So, I go for my check-ups, and they’ve mostly been okay. After my teen years, I spent most of my time in a darkened library, so the damage wasn’t too bad, I think. My sister who liked to sunbathe, once got such a bad burn that she once had a two inch black spot in the middle of her back. It was probably a third degree burn. My dad, a fellow redhead, has had big chunks of the skin on his nose removed. My friend, Suze, another member of the redhead club, was a lifeguard in high school; she’s had a chunk of her forehead removed.

But last time, the doctor found a suspicious mark on that sensitive spot behind my left knee. So, I’ve got to get it removed at 9:00 am today.

Getting chunks of my skin removed is part of the indignity of getting older. There are others.

When I met up with writer-type friends at bars or restaurants this winter, the topic of conversation very quickly turned to plastic surgery. They’re all more highly placed than I am and feel under pressure to look good in front of a camera. Because writing isn’t just writing anymore. It’s also selling your word and your thoughts on cable television. I’ve been getting lots of advice on the benefits of fillers and botox.

Meeting up with my cousins at a brunch in New York City last month, my 40-year old cousin, who isn’t in the industry but lives in a Real Housewives of Florida sort of community, told me about all the work that she’s had done on her face. Her face is as smooth as a baby’s ass.

Many of my friends have kids who are nearly done with high school and are entering college, so they want to go back to work. Because we really can’t have it all at the same time, they did the mom-thing, and now they want to return to work.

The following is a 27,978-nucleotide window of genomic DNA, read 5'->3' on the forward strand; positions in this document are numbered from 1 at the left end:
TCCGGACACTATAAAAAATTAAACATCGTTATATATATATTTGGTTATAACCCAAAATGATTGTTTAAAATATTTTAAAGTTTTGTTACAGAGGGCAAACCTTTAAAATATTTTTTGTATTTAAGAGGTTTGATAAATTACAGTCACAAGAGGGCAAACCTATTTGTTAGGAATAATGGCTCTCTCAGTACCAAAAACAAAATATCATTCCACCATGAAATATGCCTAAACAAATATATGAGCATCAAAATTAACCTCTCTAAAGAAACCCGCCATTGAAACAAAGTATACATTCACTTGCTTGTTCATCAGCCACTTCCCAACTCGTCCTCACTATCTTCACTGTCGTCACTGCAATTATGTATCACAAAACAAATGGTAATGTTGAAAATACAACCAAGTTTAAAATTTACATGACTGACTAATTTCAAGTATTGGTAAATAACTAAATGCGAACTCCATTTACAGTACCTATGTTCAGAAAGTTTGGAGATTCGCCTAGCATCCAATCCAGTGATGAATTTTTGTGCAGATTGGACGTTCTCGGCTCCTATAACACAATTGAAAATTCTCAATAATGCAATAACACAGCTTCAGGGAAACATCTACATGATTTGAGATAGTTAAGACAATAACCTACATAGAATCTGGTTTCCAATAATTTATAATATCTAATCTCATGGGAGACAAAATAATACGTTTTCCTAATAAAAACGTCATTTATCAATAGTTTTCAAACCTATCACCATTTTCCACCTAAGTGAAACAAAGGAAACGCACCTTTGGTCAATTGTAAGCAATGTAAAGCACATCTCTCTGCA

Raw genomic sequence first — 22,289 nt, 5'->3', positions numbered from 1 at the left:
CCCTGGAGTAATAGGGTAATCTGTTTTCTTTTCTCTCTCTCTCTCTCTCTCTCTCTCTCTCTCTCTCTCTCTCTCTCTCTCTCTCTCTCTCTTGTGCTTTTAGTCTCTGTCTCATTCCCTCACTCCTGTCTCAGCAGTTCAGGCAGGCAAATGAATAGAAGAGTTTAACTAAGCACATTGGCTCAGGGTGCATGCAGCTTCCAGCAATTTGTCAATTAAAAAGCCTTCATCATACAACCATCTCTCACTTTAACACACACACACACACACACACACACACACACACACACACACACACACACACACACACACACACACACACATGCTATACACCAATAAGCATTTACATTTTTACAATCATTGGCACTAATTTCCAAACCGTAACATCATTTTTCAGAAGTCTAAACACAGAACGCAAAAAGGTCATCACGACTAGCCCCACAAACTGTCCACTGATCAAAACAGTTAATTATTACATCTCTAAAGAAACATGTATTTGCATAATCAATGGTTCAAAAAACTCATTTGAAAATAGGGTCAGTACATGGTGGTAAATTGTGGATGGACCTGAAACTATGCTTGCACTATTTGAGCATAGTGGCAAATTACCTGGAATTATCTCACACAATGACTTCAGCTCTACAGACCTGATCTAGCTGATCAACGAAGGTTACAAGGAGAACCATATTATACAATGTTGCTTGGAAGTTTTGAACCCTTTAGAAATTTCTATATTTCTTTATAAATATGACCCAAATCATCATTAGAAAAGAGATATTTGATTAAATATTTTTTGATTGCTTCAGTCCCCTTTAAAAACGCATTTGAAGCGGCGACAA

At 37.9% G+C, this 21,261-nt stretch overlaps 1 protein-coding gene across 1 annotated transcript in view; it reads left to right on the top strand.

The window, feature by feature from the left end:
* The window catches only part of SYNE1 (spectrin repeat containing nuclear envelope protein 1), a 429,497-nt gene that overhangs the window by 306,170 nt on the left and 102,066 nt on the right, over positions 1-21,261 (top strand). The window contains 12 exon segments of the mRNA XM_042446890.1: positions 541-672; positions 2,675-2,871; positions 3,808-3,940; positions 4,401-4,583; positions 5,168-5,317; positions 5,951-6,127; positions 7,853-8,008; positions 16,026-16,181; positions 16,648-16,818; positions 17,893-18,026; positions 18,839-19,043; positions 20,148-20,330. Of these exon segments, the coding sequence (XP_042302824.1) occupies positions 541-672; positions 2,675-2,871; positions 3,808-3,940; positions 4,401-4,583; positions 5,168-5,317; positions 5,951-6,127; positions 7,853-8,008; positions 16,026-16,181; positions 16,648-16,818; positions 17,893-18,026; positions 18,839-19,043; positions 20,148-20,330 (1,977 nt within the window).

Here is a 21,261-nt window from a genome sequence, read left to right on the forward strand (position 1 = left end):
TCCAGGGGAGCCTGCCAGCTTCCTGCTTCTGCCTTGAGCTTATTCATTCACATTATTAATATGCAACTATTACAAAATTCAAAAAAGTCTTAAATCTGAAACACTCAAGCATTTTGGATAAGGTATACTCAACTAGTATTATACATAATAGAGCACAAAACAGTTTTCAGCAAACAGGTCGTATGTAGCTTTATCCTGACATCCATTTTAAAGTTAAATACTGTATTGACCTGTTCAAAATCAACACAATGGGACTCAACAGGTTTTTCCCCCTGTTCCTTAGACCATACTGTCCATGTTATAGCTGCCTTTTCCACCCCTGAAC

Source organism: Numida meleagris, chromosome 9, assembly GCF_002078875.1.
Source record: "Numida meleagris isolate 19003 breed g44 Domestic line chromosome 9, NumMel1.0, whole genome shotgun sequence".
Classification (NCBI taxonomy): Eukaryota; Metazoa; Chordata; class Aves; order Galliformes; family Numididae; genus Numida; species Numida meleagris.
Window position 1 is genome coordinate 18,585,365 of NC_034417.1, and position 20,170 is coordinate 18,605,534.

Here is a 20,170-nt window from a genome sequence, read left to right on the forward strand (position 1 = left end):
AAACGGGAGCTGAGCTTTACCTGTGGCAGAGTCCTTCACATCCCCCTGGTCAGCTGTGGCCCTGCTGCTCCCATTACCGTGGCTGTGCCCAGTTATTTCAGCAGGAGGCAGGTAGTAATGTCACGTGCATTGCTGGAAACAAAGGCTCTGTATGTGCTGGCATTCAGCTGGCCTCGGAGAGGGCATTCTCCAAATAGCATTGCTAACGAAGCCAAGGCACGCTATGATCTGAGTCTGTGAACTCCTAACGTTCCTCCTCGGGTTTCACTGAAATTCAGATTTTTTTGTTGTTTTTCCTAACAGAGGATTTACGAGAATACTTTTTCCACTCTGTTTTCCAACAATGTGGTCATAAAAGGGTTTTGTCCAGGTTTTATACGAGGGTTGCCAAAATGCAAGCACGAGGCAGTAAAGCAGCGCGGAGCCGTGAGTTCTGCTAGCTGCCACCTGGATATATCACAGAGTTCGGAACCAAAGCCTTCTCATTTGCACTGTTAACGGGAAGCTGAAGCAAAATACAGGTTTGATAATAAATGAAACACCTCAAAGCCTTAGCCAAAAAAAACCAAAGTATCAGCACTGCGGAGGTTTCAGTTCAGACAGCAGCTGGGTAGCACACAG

Returning to work after years on the school drop off line is brutal. The worse-off ones are those whose prior work and education experience makes them overqualified for basic office or retail work. Also in trouble are those who used their free time to help out the schools and volunteer for parent groups, instead of working part-time. They have nothing to put on their resume. With part-time work, you can fudge your resume enough to make it look like you’ve been working full-time, and might even be able to scrounge together some references.

A former mom is death on the job search world.

And now we are looking at candidates for 2020. I have been sickened by the press’s reaction to the older women in power, like Nancy Pelosi and Elizabeth Warren. Warren, who was a darling in liberal circles for years, got a big “meh” from liberal pundits when she announced her candidacy. Sure, that Native American DNA video was dumb. But she has tons of experience and real knowledge about Wall Street and economics. She should be HOT, instead she’s a NOT.

Why? It’s because she has wrinkles, and her voice warbles. She’s old. And she’s a woman.

Old guys get a free pass. Biden and Sanders are old as dirt, but the public still loves them. Sanders’ fly-away white hair is just fine. Nobody suggest that he put poisons in his face to smooth out his wrinkles.

Ageism and sexism runs rampant throughout our society, and nobody gives a shit.

Meanwhile, I am growing older. I have to deal with humiliations like spots on the back of my leg and the inevitable questions that a 30-something interviewer is going to ask me about the gaps on my resume. “What exactly were you doing between 2008 and 2011?” I WAS TAKING CARE OF AN AUTISTIC KID AND TEACHING MYSELF HOW TO WRITE IN ORDER TO HAVE A SOME SORT OF A JOB WHEN I COULDN’T PUT MYSELF ON A NATION-WIDE JOB SEARCH FOR AN ACADEMIC JOB, OKAY? CAN I REPORT YOU TO HR FOR ASKING PERSONAL QUESTIONS? No, I won’t be able to say that.

Thirty years later, I’m paying for the sins of my youth.